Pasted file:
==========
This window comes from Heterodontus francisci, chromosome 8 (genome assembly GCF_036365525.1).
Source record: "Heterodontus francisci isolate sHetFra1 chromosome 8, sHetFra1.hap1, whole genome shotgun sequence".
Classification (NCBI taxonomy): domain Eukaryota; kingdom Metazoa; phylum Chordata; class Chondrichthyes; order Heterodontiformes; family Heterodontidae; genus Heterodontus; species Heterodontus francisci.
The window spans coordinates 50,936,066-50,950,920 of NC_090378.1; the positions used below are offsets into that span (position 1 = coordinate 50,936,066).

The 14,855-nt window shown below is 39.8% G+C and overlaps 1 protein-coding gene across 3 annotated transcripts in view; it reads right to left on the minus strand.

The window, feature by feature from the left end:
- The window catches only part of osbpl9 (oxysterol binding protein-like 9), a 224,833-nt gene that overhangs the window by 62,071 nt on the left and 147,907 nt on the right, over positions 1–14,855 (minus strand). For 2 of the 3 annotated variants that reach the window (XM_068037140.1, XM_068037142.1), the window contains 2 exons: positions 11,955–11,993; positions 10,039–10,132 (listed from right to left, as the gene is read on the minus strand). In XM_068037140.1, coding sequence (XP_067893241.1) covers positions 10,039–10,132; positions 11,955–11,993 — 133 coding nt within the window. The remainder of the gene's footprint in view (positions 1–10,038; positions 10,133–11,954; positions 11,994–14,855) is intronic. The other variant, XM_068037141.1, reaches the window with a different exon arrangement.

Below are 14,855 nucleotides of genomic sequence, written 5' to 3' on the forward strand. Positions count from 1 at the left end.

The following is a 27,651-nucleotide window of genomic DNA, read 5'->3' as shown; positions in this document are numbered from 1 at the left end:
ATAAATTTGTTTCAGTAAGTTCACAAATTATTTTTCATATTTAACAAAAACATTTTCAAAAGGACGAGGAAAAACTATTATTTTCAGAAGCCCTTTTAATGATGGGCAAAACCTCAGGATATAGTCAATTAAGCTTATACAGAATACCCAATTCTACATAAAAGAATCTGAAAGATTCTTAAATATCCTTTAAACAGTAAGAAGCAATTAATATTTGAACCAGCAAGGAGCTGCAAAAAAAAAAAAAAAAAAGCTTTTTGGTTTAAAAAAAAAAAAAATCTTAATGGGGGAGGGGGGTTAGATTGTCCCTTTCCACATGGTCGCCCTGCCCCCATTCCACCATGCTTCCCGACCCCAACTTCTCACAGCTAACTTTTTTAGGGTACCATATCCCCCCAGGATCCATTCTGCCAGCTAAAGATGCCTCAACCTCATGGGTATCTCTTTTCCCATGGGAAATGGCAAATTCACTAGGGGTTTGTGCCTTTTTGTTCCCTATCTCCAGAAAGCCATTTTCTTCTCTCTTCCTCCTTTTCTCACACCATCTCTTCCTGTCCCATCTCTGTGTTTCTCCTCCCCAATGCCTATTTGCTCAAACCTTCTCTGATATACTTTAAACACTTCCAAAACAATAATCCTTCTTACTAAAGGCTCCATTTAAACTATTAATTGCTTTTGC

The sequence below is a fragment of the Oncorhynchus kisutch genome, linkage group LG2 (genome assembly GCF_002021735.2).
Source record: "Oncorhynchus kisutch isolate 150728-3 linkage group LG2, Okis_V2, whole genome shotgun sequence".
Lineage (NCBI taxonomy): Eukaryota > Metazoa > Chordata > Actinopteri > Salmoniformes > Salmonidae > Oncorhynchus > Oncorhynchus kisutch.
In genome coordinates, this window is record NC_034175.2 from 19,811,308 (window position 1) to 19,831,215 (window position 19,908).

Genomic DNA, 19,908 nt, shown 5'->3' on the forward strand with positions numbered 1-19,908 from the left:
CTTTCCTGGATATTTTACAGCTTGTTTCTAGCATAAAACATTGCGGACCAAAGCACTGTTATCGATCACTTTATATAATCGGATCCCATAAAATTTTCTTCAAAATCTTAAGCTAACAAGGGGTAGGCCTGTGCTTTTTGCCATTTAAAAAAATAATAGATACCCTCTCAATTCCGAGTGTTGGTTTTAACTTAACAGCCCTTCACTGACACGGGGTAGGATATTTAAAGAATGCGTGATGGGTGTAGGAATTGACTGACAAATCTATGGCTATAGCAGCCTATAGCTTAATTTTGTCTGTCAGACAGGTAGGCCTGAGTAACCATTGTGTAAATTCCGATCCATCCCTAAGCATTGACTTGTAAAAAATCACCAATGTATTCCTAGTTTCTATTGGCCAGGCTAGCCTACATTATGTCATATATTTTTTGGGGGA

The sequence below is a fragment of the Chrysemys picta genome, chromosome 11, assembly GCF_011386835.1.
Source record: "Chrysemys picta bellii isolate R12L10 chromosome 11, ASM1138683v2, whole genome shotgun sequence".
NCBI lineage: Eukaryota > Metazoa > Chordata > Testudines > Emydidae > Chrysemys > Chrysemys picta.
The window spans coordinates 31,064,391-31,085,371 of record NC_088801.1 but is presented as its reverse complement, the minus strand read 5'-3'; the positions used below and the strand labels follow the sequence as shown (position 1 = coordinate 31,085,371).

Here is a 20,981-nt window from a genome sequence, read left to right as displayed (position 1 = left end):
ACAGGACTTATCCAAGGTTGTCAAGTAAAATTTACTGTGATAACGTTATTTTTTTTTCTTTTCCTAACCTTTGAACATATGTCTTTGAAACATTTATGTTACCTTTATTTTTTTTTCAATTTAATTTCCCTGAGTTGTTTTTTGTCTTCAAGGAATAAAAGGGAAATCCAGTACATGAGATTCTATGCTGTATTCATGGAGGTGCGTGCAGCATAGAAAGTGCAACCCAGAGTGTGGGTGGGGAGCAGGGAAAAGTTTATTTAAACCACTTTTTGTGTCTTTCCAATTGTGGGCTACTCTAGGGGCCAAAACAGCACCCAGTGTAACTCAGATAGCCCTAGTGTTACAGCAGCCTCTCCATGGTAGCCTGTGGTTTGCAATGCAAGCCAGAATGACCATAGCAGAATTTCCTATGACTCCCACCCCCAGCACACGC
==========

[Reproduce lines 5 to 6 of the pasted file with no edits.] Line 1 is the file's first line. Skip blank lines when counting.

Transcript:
The 14,855-nt window shown below is 39.8% G+C and overlaps 1 protein-coding gene across 3 annotated transcripts in view; it reads right to left on the minus strand.

The window, feature by feature from the left end: